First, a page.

Later, Slayton became an outspoken adversary of Castillo, whom he claimed wanted to "take over Cockrell Hill." As his opposition to the constable increased, Slayton says that Castillo met him at City Hall. With six deputies in tow the constable told the mayor, "I ought to lock you up."
Within months of taking office, Castillo infuriated county officials. Justice of the Peace Diana Orozco refused to let him serve her court's papers, directing them to Mike Pappas instead. She claimed that Castillo was not properly removing warrants from the system, causing at least one man to get arrested who shouldn't have and exposing the county to possible lawsuits. Responding to the judge's criticism, Castillo told the Observer, "She is just a mean little lady that hates."
A Dallas County grand jury, filled perhaps with other mean little ladies, would later indict Castillo on two felony counts, one for violating fund-raising laws, the other for bribery. In 2000, he was convicted on a lesser charge of accepting illegal corporate donations and sentenced to six months' probation.
Dupree briefly worked for Castillo as a reserve officer but resigned after only two days on the job. "There was something about his character that disturbed me greatly," Dupree says.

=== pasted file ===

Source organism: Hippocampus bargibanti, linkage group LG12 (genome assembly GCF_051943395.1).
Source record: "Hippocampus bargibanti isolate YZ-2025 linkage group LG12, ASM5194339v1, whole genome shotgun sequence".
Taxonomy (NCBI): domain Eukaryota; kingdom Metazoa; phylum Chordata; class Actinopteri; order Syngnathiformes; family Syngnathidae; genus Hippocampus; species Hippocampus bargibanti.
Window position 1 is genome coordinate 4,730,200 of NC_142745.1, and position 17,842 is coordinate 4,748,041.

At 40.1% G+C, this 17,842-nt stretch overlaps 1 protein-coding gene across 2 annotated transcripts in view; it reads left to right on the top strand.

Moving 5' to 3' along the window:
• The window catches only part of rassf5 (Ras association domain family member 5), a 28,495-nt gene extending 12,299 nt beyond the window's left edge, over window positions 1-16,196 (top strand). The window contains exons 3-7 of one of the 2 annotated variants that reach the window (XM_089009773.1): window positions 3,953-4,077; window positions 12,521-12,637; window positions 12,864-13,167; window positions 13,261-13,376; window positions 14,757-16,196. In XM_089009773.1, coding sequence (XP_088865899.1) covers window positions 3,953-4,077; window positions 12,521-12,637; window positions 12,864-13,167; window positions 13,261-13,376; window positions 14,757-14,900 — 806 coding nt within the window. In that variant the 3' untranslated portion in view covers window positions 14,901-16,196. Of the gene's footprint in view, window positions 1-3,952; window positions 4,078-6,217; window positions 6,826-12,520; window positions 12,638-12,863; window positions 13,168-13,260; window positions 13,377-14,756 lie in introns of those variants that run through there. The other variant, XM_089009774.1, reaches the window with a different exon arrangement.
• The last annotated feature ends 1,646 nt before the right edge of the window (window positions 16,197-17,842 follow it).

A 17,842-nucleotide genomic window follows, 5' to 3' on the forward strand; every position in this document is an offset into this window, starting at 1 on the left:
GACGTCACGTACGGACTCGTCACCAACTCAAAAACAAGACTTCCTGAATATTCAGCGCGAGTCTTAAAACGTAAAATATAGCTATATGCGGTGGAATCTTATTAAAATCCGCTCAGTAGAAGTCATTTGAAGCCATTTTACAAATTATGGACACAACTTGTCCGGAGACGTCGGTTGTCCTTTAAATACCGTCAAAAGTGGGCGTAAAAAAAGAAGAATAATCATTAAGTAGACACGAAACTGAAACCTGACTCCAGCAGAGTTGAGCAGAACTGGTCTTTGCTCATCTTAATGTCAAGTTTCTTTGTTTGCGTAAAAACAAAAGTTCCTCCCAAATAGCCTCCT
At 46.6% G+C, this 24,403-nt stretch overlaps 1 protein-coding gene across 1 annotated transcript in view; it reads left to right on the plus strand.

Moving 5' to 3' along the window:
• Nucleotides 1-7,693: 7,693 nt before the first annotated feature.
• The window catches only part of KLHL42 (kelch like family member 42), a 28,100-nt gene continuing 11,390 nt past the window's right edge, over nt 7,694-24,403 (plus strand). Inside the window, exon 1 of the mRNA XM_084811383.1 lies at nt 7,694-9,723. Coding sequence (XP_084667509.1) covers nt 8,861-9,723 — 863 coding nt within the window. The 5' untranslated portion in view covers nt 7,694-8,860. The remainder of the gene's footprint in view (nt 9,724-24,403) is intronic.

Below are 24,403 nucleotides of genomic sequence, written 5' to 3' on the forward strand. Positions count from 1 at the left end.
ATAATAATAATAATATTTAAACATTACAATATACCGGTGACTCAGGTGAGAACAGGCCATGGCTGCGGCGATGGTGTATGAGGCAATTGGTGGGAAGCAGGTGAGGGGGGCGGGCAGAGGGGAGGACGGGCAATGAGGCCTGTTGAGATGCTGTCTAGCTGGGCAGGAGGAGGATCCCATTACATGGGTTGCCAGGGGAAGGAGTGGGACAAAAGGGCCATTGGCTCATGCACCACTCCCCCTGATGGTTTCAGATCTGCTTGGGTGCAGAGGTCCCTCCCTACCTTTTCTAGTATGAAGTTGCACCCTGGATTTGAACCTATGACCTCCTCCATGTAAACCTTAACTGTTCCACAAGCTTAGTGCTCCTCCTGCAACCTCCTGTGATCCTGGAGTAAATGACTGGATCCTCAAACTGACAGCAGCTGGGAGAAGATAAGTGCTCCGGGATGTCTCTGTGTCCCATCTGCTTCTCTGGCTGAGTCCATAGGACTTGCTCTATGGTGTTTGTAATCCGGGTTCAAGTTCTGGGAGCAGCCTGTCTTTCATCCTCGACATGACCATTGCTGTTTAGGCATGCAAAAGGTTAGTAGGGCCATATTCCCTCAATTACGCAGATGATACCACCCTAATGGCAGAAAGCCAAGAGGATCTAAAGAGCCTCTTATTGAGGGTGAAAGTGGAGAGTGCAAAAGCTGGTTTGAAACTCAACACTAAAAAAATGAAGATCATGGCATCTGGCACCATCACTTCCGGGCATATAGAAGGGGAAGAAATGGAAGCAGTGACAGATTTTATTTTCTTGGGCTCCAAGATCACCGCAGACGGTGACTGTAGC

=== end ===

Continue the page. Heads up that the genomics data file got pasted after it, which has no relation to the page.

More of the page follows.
Despite his conviction, Castillo ran for re-election in a crowded Democratic primary in March 2000 that included Dupree, former Dallas police officer Granver Tolliver and a security guard with a name out of a science-fiction film, Ozumba Lnuk-X. Incredibly, Tolliver managed to take attention away from Castillo's bizarre bid to remain in law enforcement when he sent postcards that named Dupree and wrote "homosexuality is still a crime," in reference to anti-sodomy laws then on the books.
Dupree says that Tolliver's mailing galvanized support for him throughout the district. "The first person to call me was Laura Miller," he says of the mayor, then an Oak Cliff council member. "She said, 'I'm very disgusted to find something like this in my mailbox. We've never allowed anyone to put a sign in our yard, but you're welcome to put a sign in our yard.'"
After campaigning on his two-decade career in law enforcement, Dupree edged out Castillo in a runoff. It was an unlikely turn of events for someone who had dreamed of a career in law enforcement as a child but never found any success until he beat out a convicted felon for constable. Interestingly, a psychological profile of Dupree from when he first applied to work at the sheriff's office was rather prescient on the matter of the job candidate's uncanny ability to bounce back.